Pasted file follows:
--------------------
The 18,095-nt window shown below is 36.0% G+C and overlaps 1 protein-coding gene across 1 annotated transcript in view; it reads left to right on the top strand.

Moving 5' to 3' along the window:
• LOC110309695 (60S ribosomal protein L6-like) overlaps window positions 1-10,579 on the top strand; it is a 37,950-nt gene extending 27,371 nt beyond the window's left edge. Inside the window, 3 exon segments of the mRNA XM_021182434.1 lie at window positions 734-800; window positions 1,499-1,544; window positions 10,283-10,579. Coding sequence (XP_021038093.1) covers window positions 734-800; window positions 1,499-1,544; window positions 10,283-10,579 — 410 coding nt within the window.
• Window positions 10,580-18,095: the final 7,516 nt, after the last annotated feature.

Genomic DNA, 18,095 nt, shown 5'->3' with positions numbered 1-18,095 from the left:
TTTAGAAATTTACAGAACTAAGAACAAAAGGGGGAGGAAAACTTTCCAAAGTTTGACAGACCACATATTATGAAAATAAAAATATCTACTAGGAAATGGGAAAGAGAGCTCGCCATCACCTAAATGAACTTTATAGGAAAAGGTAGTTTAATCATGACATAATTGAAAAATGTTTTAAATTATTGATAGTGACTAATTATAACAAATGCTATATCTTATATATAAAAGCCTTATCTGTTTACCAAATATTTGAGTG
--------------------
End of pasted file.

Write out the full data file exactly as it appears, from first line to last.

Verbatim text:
The 18,095-nt window shown below is 36.0% G+C and overlaps 1 protein-coding gene across 1 annotated transcript in view; it reads left to right on the top strand.

Moving 5' to 3' along the window:
• LOC110309695 (60S ribosomal protein L6-like) overlaps window positions 1-10,579 on the top strand; it is a 37,950-nt gene extending 27,371 nt beyond the window's left edge. Inside the window, 3 exon segments of the mRNA XM_021182434.1 lie at window positions 734-800; window positions 1,499-1,544; window positions 10,283-10,579. Coding sequence (XP_021038093.1) covers window positions 734-800; window positions 1,499-1,544; window positions 10,283-10,579 — 410 coding nt within the window.
• Window positions 10,580-18,095: the final 7,516 nt, after the last annotated feature.

Genomic DNA, 18,095 nt, shown 5'->3' with positions numbered 1-18,095 from the left:
TTTAGAAATTTACAGAACTAAGAACAAAAGGGGGAGGAAAACTTTCCAAAGTTTGACAGACCACATATTATGAAAATAAAAATATCTACTAGGAAATGGGAAAGAGAGCTCGCCATCACCTAAATGAACTTTATAGGAAAAGGTAGTTTAATCATGACATAATTGAAAAATGTTTTAAATTATTGATAGTGACTAATTATAACAAATGCTATATCTTATATATAAAAGCCTTATCTGTTTACCAAATATTTGAGTG